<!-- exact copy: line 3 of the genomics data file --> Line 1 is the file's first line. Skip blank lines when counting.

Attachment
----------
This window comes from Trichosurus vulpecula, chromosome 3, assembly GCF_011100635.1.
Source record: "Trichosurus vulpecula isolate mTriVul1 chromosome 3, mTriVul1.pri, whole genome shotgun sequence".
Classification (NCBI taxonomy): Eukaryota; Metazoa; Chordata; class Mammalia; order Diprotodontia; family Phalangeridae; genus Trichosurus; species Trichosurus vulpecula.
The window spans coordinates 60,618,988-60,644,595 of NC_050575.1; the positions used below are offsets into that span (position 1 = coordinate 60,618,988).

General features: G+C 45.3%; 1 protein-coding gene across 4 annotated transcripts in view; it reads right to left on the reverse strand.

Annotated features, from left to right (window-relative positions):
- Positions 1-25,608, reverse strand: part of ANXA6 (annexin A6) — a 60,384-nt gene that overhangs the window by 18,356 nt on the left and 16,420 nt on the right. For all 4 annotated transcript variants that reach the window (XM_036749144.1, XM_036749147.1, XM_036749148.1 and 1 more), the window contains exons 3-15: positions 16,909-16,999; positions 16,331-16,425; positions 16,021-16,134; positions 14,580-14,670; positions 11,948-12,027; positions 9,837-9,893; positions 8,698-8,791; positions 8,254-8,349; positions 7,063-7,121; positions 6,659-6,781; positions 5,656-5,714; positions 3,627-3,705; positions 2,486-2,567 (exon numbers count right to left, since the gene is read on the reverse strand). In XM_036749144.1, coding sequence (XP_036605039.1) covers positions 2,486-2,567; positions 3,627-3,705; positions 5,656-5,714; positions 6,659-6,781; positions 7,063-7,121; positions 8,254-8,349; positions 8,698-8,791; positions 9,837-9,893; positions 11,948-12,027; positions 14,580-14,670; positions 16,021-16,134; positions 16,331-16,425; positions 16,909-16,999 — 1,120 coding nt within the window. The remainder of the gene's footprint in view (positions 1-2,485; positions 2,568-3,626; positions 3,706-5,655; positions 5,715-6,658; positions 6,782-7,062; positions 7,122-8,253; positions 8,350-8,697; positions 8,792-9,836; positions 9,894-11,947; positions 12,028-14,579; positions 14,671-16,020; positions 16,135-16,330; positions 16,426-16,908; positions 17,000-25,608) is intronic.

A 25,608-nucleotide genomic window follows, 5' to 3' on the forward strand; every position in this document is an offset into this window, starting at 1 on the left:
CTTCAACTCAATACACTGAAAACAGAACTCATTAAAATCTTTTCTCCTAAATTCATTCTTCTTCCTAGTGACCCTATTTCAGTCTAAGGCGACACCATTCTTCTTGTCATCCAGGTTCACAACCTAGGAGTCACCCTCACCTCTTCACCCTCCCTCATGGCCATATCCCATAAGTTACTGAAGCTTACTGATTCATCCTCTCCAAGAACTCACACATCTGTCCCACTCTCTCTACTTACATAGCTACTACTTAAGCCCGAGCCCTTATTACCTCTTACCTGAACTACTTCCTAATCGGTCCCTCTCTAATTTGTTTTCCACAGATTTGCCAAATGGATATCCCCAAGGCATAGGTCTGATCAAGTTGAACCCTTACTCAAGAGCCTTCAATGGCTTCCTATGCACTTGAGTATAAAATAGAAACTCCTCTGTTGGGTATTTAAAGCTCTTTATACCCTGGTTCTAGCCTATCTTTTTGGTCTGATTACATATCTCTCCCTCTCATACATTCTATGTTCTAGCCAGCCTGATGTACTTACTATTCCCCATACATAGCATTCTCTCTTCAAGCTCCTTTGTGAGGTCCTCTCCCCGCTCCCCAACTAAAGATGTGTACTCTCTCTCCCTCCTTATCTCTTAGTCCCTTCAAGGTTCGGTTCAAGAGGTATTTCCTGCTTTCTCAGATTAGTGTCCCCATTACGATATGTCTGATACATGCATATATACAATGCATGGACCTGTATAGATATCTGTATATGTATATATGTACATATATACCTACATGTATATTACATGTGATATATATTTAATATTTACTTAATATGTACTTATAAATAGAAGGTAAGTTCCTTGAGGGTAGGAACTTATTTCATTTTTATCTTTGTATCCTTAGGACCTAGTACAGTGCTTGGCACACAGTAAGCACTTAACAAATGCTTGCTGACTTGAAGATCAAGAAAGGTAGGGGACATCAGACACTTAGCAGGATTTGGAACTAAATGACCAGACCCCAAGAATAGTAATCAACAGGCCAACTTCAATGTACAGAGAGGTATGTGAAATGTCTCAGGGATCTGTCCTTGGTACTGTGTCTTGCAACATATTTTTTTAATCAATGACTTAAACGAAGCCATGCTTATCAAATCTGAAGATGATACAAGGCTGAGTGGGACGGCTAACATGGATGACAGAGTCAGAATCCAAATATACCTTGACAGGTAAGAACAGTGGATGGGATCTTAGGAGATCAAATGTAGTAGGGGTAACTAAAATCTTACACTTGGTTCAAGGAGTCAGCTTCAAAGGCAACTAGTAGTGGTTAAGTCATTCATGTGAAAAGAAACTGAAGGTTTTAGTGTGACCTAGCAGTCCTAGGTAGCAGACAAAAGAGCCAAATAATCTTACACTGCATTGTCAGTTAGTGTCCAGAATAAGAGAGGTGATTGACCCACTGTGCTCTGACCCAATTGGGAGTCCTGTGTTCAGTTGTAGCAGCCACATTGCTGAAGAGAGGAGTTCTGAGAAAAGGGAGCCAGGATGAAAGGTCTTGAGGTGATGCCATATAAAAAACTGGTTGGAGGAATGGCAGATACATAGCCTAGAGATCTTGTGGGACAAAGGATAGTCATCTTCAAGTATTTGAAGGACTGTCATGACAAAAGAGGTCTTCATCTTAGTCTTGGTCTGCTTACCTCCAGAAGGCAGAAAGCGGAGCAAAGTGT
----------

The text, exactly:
Classification (NCBI taxonomy): Eukaryota; Metazoa; Chordata; class Mammalia; order Diprotodontia; family Phalangeridae; genus Trichosurus; species Trichosurus vulpecula.